Grimwade / WireImage – Pink
Cover of Pollstar’s Dec. 16, 2019, issue.
“I don’t believe in genres or boundaries,” explains Alecia Moore, known to pop music fans as Pink, the woman whose “Beautiful Trauma Tour” is the biggest of 2019. “And what’s epic about making this kind of show with this kind of repertoire is that it can be a rock show, it can be theater, it can be Broadway, it can be acoustic.
“I want you to feel every kind feeling that you can tap into. I love theater, and that’s probably where it comes from,” continues the triple Grammy-winner who could seemingly be as at home in the air at Cirque du Soleil. “I think that’s what makes a great show. If you have trouble getting to your feelings, you won’t after two hours with me.”
Brash. Strong. Exuberant. Unrepentant. Vulnerable. Talented. The working class kid from Doylestown, Pa., was hungry for music, for life, for empowering herself and others. Rather than chase trends, she stubbornly committed to being herself.
Live Nation SVP of North American Touring Brad Wavra remembers his first Pink shows in 2000. Ironic, because in many ways, she was just one more track act, opening for ‘N Sync. But something about the young woman struck him like flint, sparking a memory that not only endures, but offers a measure for just how far Miss Alecia Beth Moore has come.
“I’ve seen the spiked red hair, bare midriff smoking version,” he marvels. “The pretty poppy one, the rocking, just destroy everything Pink, and they’re all her.
“When you listen to the words, though,” Wavra continues, “they are inspirational. It’s where she lives, what she believes in – and she creates a place where people can just hold on. She’s willing to share everything, and when they reach out or hug, she gives back, hugs back even harder.”
Andrew MacPherson – THE P-TEAM:
Pink’s All-Star Team (L-R) promoter Barrie Marshall, manager Roger Davies, creative designer Baz Halpin, Live Nation’s Brad Wavra, day-to-day mgr. Dane Hoyt, production mgr. Malcolm Weldon, and tour coordinator Bill Buntain. Photo by Andrew MacPherson.
On her own terms Pink has emerged a singular live force known as much for the intense physicality of her shows as her power as a vocalist, to go along with her soul-stirring catalog. Her “Beautiful Trauma Tour,” which grossed $384.4 million stands as the most successful tour by a woman this decade, the second most successful tour by a woman ever. Only 2009’s Madonna’s “Sticky + Sweet Tour” outperformed her; but it’s hard to argue with an average gross of $2,463,869 and 19,899 tickets on the “Beautiful Trauma Tour.” And on Pollstar’s Artists of the Decade List (page 20) her $626 million gross puts her above contemporaries like Jay-Z, Justin Timberlake and Lady Gaga, moving 6 million-plus tickets.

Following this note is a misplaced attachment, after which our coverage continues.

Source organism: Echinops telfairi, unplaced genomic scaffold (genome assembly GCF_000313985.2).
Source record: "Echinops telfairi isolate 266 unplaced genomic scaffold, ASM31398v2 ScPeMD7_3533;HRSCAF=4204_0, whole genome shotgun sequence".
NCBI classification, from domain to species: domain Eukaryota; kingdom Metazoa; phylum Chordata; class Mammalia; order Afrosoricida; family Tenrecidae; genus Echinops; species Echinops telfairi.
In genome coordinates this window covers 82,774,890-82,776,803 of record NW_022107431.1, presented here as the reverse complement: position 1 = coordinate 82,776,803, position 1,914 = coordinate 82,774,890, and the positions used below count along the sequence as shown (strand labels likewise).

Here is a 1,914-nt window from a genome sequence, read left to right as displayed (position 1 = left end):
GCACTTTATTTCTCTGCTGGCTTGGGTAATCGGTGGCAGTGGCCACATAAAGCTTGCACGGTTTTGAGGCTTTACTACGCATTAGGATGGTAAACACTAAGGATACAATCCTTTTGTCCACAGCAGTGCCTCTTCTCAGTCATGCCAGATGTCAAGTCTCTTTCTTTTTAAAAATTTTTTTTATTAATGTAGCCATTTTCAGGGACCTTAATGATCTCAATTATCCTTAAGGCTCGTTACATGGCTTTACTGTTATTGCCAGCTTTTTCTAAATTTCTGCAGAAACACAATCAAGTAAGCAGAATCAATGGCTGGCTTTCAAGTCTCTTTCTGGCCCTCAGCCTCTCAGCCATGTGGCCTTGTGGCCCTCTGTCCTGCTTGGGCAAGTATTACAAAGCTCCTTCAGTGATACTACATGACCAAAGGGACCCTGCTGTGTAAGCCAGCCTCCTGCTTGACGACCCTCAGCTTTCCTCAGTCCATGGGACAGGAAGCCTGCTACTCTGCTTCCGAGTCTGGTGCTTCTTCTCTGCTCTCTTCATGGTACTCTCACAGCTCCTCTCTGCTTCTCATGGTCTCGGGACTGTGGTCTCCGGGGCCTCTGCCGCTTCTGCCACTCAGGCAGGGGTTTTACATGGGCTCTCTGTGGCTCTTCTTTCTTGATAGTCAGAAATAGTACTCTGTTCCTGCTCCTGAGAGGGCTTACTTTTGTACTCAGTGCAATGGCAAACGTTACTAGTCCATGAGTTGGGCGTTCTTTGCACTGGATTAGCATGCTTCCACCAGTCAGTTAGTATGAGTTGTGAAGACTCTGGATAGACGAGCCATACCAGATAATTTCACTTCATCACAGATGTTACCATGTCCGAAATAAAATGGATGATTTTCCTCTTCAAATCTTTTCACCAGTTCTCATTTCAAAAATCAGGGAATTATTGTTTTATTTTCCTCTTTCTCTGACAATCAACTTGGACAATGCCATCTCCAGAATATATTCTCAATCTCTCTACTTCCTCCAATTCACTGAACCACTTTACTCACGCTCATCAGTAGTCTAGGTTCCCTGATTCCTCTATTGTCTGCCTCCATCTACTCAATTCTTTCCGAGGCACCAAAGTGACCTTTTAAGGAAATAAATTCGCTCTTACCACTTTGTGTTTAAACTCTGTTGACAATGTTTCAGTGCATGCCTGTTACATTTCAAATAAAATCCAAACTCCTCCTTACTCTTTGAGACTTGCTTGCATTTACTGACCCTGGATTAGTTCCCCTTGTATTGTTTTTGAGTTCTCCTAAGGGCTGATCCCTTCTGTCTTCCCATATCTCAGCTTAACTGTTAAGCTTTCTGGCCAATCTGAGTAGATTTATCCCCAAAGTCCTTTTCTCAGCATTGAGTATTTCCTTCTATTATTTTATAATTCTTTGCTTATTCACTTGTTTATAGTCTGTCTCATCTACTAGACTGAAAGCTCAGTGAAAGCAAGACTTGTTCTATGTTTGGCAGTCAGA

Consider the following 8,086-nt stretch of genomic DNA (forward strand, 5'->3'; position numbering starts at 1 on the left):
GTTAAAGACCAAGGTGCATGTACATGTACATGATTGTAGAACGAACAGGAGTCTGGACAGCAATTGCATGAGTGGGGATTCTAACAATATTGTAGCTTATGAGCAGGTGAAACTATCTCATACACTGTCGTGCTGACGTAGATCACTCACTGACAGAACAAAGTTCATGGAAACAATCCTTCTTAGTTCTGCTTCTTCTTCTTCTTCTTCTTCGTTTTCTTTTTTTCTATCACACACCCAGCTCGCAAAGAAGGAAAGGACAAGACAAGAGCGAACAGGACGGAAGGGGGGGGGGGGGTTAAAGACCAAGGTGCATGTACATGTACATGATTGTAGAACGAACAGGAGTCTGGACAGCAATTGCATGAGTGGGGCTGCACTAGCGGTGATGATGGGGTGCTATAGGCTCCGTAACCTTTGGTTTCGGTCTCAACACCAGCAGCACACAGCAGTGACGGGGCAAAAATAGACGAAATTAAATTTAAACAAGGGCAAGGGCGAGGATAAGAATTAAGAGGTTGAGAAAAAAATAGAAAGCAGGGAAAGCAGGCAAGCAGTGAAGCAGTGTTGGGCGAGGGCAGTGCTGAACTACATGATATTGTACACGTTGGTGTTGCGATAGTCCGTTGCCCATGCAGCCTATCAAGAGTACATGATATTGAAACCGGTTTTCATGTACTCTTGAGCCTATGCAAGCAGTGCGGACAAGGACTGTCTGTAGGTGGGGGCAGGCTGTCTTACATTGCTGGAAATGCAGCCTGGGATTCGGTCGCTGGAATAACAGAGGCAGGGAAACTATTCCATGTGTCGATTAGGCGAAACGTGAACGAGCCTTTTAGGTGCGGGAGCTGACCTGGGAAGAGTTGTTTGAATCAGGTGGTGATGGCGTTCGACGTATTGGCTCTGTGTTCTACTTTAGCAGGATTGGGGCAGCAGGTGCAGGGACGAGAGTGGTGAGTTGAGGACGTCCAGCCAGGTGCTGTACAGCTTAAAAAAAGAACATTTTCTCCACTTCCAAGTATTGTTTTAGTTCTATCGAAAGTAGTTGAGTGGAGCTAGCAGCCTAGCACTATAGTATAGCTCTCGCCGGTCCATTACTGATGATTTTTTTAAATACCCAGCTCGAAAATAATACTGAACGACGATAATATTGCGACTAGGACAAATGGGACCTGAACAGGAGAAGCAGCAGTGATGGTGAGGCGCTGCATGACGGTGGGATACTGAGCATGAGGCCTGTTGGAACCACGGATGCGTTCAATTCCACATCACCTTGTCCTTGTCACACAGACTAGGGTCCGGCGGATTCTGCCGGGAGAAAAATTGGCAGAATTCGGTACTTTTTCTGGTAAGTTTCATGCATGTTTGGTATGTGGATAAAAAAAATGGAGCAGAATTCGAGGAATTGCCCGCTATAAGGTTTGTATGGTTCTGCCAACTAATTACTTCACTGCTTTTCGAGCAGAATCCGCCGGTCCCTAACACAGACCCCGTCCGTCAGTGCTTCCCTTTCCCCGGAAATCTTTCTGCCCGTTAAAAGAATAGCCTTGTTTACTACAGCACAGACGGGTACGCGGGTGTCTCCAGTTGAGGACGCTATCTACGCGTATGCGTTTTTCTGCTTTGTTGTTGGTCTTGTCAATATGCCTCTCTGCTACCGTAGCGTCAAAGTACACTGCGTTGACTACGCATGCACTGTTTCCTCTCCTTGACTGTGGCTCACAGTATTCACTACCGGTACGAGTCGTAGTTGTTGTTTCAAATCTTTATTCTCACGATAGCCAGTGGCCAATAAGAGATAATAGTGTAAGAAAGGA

International has been a major focus. With Roger Davies, an Aussie native, known for his longtime work with Tina Turner, Olivia Newton-John, Cher, Janet Jackson, Sade, and Joe Cocker, taking the label-defying vocalist on, the hip-hop/rock/punk/soul singer set a broader course than the Britneys and Christinas who arrived at the same time.
“Tina said, ‘I wanna fill stadiums like the guys do, like the Stones, Bowie, Rod Stewart and U2,’” Davies recalls. “She showed the world a woman could do it. Alecia was working with tracks, opening for ‘N Sync, but she’s so comfortable onstage, With my background, I told her the focus should be on live.”
It was also global. Before anyone was making Australia a priority, Pink was establishing herself as one of their biggest touring acts this century. When a Stateside hiccup with Try This leveled her momentum, the team – Wavra, Davies and fellow managers Dane Hoyt and Bill Buntain, creative designer Baz Halpin, production manager Malcolm Weldon and European promoter Barrie Marshall – doubled down on the rest of the world.
Davies had her playing festivals across Europe for buzz, plus headlining arenas in Australia and Europe. In the U.S., she kicked off her tour playing to 1,200 at DC’s 9:30 Club, followed by a stint on Justin Timberlake’s 2007 tour. She never looked back.
With “So What” in 2008 being her first No. 1, many point to her 2010 “Glitter in the Air” Grammy performance as the moment that broke everything open. Suddenly, the skate punk doyenne held the world in thrall with an intimate song about facing life wide open, dangling from the ceiling, plunging into water and then rising into the air for more spinning.
Even Marshall Arts founder Barrie Marshall marvels, “We began at Le Scala in Kings Cross back in 2002. Her stage presence and stage skills are pretty legendary now, but it’s always been important that they don’t overshadow her writing skills, and a voice so blessed, she can sing absolutely everything.”
As Halpin says of his co-conspirator, “She does all this aerial work, but it never overshadows the song. When we’re crafting the show, you have to be able to strip everything away, all the production and flying, so that it works musically. … You look at the crowd, whether they’re 8 or 108 years old, it doesn’t matter where they’re coming from, they’re all looking with total wonder. It’s total escape, and completely what entertainment is supposed to do.”
“Beautiful Trauma” began March 1, 2018 and wrapped Nov. 2, 2019. Six legs, including an all-stadium run through Europe for a total of 157 dates. In 2018, though she had a late start, she had the fourth highest gross on Pollstar’s year-end Top 100 Worldwide grosses with $169.2 million; and in 2019 she outdid herself, and everyone else for that matter, topping the year-end tally grossing $215.2 million (see page 27). Individual highlights included two Wembley sellouts at 72,615 people and a gross of $16.6 million; and two nights at Munich’s Olympic Stadium grossed just under $12 million and played to 113,564 people.